Whose wife played the dollar and franc:
"I may be remiss,
In our conjugal bliss,
If it's me she's beholden to thank."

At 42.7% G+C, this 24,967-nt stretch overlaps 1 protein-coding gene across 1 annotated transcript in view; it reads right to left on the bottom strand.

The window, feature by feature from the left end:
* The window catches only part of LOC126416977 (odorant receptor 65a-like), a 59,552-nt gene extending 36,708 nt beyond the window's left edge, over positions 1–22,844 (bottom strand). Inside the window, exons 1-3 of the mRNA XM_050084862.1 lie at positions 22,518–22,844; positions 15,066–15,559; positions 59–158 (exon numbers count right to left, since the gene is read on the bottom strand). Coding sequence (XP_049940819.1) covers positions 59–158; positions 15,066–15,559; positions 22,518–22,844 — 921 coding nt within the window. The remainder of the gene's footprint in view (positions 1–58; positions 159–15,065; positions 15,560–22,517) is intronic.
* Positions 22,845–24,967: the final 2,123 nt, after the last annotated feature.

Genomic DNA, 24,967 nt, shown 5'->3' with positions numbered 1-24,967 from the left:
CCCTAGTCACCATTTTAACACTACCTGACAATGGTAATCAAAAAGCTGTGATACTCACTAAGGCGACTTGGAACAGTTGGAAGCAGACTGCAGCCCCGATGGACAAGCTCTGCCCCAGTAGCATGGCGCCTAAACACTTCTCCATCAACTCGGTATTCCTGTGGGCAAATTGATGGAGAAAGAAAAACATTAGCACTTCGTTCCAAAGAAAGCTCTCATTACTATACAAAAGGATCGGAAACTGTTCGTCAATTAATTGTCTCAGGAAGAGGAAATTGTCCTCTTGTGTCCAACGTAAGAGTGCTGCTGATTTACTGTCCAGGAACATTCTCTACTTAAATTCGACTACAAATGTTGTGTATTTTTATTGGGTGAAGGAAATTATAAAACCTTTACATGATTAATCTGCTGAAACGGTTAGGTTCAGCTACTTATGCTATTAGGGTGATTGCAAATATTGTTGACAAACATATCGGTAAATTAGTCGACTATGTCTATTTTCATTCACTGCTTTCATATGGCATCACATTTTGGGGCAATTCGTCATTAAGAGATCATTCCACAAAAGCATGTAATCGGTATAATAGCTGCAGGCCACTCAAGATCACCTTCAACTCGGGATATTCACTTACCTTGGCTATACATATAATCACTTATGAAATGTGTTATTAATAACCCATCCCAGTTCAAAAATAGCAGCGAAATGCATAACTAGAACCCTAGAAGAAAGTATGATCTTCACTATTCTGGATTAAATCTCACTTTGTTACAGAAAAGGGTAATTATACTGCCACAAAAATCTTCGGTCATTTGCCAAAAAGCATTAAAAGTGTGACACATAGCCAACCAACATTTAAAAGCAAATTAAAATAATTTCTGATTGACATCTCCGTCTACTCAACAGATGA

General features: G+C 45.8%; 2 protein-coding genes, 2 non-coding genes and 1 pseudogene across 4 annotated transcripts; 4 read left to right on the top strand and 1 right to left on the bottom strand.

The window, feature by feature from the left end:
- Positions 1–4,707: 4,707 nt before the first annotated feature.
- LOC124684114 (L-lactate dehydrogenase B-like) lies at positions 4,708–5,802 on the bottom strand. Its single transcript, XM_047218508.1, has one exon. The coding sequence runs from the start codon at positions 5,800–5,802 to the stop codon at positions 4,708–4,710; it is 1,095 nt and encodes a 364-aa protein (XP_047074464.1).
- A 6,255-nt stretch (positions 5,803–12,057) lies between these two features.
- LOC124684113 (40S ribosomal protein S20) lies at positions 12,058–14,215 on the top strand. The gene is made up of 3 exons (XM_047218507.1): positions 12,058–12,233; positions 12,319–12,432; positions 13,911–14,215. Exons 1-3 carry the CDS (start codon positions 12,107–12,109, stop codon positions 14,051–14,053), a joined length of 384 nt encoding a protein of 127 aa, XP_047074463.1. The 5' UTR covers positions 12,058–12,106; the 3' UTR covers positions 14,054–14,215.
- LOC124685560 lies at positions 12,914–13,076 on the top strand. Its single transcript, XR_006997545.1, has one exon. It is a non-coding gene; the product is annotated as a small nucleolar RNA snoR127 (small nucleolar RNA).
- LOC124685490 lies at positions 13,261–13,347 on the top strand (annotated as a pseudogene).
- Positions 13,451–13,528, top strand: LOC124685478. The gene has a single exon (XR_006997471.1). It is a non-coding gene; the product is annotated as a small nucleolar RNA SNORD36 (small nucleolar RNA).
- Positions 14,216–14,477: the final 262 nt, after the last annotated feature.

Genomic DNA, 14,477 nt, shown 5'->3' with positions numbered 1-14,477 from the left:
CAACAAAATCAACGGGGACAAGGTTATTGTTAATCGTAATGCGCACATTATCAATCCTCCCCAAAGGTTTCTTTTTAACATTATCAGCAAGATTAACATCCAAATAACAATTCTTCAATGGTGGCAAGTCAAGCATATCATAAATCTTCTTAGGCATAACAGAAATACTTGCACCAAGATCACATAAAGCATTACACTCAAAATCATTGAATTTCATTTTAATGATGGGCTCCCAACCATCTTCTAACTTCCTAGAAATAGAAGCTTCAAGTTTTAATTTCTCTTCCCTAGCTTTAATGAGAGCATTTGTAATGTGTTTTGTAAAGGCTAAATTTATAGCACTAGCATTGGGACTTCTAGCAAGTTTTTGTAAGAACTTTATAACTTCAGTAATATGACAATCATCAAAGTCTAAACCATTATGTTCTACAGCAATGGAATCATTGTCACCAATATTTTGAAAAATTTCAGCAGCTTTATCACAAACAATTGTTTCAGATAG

Money and politics make for a volatile mixture; add marriage, and the results can be explosive. So were the halls of the Swiss National Bank rocked on Monday by the resignation of its chairman, following a scandal involving his wife's well-timed currency trades. Philipp Hildebrand, at 46 the youngest-ever Swiss central banking head, maintained that he had no prior knowledge of wife Kashya's purchase of US$504,000 against Swiss francs; Mrs. Hildebrand made this trade shortly before Mr. Hildebrand's bold currency intervention that drove down the value of the franc vs. the dollar and earned her a 17% profit. The case occurs against a tense political backdrop, in which Mr. Hildebrand's push for more openness in the Swiss banking system has met with strong resistance from the conservative Swiss People's Party. Against such opposition, the SNB chairman soon found himself in a farewell press conference: "Central bankers need to be absolutely credible," he said. "The resignation fills me with sadness." Mrs. Hildebrand, who had worked for the Moore Capital hedge fund in the '90s, expressed her remorse in a $79,000 donation to charity, effectively disgorging the tainted profits.